Barotse Plains - Then and Now
The Baroste landscape is a vast expanse of low lying open land in Western Zambia . The floodplain is traversed by many canals and rivers, the most important one being the Zambezi. Along most of its length, the plain is over 30km wide, with the widest part being 50km just north of Mongu, which is situated at its edge.
It is such a surprising view as you come over the hill in Mongu to experience this vista that stretches as far as the eye can see.
What is even more surprising, is the two distinct faces of the plains. We visited the area in early November last year, and we came over the hill to see a very dry and dusty area. There were still a few waterways, but the land was brown and dry.
We decided to go and have a look at the plains again in April this year. What a change! The whole area was green and there was so much water. What a difference!
The harbor in Mongu that had very little water in it last year - just a puddle - was now full. The Government Health boat could now get out!
The only way across the floodplain is either by boat, or across the newly opened causeway linking Mongu and Kalabo. The causeway is 34km long and has 26 bridges. Last year, the causeway was not finished, and we had to drive on diversions along side it.
The main bridge across the Zambezi was not completed last year, and we had to drive on a temporary bridge on the side of it going towards Kalabo. On the way back we crossed the Zambezi on the ferry. Driving off was quite a daunting task as the river was so low.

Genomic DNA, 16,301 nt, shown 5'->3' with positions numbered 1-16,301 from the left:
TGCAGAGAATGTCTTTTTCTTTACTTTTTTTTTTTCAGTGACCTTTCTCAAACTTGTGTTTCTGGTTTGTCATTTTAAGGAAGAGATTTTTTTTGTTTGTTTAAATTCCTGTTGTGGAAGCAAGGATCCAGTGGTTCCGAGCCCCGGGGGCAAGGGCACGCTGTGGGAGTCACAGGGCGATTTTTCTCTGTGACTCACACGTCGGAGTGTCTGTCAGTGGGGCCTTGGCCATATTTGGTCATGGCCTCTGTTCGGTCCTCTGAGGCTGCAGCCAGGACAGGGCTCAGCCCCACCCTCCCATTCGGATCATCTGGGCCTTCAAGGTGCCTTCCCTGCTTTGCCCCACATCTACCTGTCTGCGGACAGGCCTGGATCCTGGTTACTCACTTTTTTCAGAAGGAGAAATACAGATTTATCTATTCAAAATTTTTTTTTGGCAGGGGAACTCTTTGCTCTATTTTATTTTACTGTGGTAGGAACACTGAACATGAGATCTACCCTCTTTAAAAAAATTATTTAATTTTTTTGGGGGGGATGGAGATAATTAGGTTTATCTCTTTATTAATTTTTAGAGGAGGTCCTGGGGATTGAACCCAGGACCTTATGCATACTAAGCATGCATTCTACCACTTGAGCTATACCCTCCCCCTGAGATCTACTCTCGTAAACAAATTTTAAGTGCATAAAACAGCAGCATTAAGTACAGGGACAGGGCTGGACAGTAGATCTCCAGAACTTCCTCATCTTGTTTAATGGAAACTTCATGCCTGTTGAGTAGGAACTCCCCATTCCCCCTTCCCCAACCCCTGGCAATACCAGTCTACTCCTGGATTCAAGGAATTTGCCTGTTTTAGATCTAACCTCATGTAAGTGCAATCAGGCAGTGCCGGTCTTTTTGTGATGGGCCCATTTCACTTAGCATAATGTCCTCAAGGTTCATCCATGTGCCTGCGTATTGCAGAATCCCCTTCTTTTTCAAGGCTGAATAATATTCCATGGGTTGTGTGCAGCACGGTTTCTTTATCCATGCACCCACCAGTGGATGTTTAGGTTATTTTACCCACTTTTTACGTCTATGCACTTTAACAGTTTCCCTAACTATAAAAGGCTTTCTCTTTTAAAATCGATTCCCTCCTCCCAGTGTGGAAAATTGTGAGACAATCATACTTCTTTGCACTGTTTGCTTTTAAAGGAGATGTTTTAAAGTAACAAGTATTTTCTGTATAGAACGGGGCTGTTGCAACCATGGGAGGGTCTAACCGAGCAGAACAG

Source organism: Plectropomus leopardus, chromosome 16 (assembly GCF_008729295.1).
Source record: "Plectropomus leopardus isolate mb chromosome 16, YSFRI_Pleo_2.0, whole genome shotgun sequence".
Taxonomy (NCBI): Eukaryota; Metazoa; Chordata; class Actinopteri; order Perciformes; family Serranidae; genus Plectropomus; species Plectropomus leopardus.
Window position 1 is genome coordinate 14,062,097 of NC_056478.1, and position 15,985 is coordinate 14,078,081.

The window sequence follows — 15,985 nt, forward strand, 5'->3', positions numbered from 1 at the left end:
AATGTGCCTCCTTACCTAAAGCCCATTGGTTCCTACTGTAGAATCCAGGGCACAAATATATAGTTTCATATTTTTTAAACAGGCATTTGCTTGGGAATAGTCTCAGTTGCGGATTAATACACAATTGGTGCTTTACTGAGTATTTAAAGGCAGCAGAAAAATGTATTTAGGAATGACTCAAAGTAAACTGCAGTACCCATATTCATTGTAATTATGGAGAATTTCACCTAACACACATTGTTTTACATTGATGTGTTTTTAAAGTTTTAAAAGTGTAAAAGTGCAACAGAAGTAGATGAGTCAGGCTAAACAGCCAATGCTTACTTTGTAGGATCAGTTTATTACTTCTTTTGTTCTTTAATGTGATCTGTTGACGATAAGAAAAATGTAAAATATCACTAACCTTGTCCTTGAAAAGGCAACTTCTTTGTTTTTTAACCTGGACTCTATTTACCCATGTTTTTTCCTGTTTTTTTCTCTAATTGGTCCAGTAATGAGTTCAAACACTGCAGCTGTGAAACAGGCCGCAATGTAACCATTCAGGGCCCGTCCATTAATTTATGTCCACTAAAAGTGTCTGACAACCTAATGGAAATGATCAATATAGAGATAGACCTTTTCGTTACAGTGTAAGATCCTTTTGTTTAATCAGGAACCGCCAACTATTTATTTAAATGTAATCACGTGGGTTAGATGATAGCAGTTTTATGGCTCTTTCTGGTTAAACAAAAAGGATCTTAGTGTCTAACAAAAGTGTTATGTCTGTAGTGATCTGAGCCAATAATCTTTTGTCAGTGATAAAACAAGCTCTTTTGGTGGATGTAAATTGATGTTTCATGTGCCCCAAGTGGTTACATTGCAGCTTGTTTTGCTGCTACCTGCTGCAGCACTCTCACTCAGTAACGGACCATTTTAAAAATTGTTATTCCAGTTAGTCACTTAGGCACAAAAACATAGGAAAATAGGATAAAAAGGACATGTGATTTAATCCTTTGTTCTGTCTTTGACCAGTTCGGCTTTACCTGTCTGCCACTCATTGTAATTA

This year the bridge had been completed and we were able to drive over it. It is 1km long and is a really beautiful structure. The graceful curve which spans the river is easy on the eye and does not detract from the magnificent vista of the plains.
It is so interesting to observe the ways of the Lozi people, who live in the plains. Their lives revolve around fishing and their main form of transport is still the mokoro. Their homes are built on man-made mounds which have been built up over the centuries using a process of reclaimed soil. These mounds are used for settlement and cultivation of crops. Their homes are temporary shelters made of reeds and grass so are easily transported when they have to move their homes as the flood waters rise.
Each year the Litunga, or Lozi King, leads his people out of the plains once they are fully flooded. This colourful ceremony is called the Kuomboka and is an eagerly awaited event in the area.
It is truly hard to understand and visualise the volume of water that runs through the plains and into the Zambezi River. It is pleasing that the strong late finish of the rainy season through February and March has resulted in the flow of water out of the Baroste plains being twice what it was this time last year. This bodes well for Kariba Dam, although the level of the dam was way below what it was at the same time last year.
The change in seasons in the Barotse Plain is really astounding and I am so pleased that we made the effort to go and see this magnificent part of our country during the rainy season.
Until next time.....